The frequency of snacking is far more important than the quantity consumed. Time between meals allows saliva to wash away food particles that bacteria would otherwise feast on. Frequent snacking, without brushing immediately afterwards, provides constant fuel to feed bacteria, which leads to plaque development and tooth decay. Try to limit snacks as much as possible and to no more than one or two a day. Brush teeth immediately after consuming the snack if possible.
Treats are fine in moderation
But it’s best to choose the lesser of two evils. We recommend chocolate because it melts away from the teeth while candies such as caramel, sour gummies, and chewy candies are sticky and the sugars will stick around the mouth for longer periods of time. We also like to recommend sugar free or fruit popsicles over popsicles that are purely sugar.
Fruits and vegetables
Offer fruits and vegetables as a snack instead of carbohydrates. Fruits and vegetables that contain a high volume of water, such as pears, melons, celery, and cucumbers are best. Limit banana and raisin consumption as these contain concentrated sugar or if you serve these fruits, try to brush your child’s teeth immediately after they are eaten.
Serve cheese with lunch or as a snack, especially cheddar, Monterey Jack, Swiss, and other aged cheeses which help to trigger the flow of saliva. Saliva helps to wash food particles away from teeth.
Avoid sticky, chewy foods
Raisins, dried figs, granola bars, oatmeal or peanut butter cookies, jelly beans, caramel, honey, molasses, and syrup stick to teeth making it difficult for saliva to wash the sugar away. If your child consumes these types of products, have them brush their teeth immediately after eating.
Serve sugary treats with meals, not as snacks.
If you plan to give your child any sweets, give them as desserts immediately following the meal. There’s usually an increased amount of saliva in the mouth around mealtime, making it easier to wash food away from teeth. The mealtime beverage also helps to wash away food particles on teeth.
Avoid sugary foods that linger on the teeth.
Lollipops, hard candies, cough drops, and mints all contribute to tooth decay because they continuously coat the teeth with sugar.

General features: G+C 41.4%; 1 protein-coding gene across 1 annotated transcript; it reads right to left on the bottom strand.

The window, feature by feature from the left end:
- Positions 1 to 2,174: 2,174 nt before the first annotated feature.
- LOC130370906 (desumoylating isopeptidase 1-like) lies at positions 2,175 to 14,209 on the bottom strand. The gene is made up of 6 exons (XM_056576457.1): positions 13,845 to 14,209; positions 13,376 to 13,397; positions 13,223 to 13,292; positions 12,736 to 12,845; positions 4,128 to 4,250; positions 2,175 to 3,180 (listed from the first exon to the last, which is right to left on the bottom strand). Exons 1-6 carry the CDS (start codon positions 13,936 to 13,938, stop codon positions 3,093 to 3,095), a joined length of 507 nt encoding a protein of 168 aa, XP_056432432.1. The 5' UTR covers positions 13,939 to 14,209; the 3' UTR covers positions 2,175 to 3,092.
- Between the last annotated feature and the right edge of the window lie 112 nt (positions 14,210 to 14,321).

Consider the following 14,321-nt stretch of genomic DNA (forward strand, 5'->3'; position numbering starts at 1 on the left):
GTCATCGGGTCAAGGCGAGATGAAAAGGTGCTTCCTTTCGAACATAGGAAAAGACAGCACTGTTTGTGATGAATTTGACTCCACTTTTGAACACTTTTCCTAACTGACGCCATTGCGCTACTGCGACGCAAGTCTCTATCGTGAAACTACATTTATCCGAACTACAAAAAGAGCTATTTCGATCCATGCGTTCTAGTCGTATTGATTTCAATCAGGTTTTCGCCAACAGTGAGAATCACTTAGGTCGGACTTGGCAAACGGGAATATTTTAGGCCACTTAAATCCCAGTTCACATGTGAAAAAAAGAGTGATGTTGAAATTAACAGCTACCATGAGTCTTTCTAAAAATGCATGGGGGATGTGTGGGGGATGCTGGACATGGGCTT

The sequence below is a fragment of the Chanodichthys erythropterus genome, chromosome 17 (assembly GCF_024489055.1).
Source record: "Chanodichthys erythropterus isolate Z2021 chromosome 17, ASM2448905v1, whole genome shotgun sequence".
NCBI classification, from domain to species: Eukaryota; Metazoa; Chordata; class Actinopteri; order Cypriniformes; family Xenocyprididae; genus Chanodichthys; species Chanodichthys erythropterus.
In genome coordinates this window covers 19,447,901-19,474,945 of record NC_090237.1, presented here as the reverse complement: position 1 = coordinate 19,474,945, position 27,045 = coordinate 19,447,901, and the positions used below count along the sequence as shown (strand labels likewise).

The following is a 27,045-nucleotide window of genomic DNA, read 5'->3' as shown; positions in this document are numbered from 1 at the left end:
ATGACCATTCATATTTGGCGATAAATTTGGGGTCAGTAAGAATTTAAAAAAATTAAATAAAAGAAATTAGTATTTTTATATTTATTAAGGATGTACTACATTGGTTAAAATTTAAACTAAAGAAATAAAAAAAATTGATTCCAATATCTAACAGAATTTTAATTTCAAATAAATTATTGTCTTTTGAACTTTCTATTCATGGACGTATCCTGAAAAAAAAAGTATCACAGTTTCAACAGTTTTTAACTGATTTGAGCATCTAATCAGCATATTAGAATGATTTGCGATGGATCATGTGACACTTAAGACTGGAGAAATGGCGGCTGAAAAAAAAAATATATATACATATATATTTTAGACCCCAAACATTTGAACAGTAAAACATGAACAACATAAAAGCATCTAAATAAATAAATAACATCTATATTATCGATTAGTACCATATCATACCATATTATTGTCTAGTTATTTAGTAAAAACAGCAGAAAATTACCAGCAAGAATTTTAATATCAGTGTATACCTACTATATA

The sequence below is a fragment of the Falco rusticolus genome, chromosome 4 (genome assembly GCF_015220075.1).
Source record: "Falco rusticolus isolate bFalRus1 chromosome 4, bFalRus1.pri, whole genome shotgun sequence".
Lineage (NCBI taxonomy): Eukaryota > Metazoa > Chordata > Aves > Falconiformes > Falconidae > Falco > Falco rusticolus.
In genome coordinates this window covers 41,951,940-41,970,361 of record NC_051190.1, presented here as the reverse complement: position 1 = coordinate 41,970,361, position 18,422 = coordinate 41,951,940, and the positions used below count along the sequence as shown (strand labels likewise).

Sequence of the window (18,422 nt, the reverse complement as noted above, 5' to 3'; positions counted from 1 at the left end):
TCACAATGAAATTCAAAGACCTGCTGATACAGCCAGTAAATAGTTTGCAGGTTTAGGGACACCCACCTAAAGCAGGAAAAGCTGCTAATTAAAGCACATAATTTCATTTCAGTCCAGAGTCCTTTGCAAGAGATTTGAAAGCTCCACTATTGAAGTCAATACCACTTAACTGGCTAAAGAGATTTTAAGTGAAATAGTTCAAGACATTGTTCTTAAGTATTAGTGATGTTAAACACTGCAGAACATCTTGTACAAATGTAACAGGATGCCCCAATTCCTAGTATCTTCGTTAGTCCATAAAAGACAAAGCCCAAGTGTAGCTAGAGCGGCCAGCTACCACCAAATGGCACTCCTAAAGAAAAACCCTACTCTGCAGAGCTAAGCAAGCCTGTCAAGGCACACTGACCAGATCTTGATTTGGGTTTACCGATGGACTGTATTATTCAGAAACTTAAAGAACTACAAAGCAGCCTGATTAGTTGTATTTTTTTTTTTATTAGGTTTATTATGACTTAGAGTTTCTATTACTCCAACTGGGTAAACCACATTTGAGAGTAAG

Buy foods that are sugar-free or unsweetened.
Remember it’s the sugar that causes the plaque.
Never put your baby to bed with a bottle filled with milk, formula, juice, or soda.
When we sleep our saliva production slows and even more damage can be done by foods.
Offer your child plain water instead of juice or soda.
Juices, sodas, and even milk contain sugar. Water does not harm the teeth and aids in washing away any food particles that may be clinging to teeth.
Include good sources of calcium in your child’s diet to build strong teeth.
Good sources include milk, broccoli, and yogurt.
Visit the dentist regularly.
It is generally recommended that you take your child to the dentist starting at age 1 or within 6 months of the first tooth breaking through the gums. Getting regular dental check ups will also help catch any developing dental problems early.
Overall, healthy eating habits not only prevent cavities but they also promote a healthy weight and lifestyle, setting your child up for a healthier childhood! If you have questions about your child’s diet and how sugar affects baby teeth, ask our dentists at Mooroolbark Family Dental today on 9726 7955.
We’ll be happy to discuss what causes cavities and give additional tips for preventing tooth decay in your little one’s mouth!
We welcome all patients from Kilsyth, Croydon, Chirnside Park and surrounding suburbs.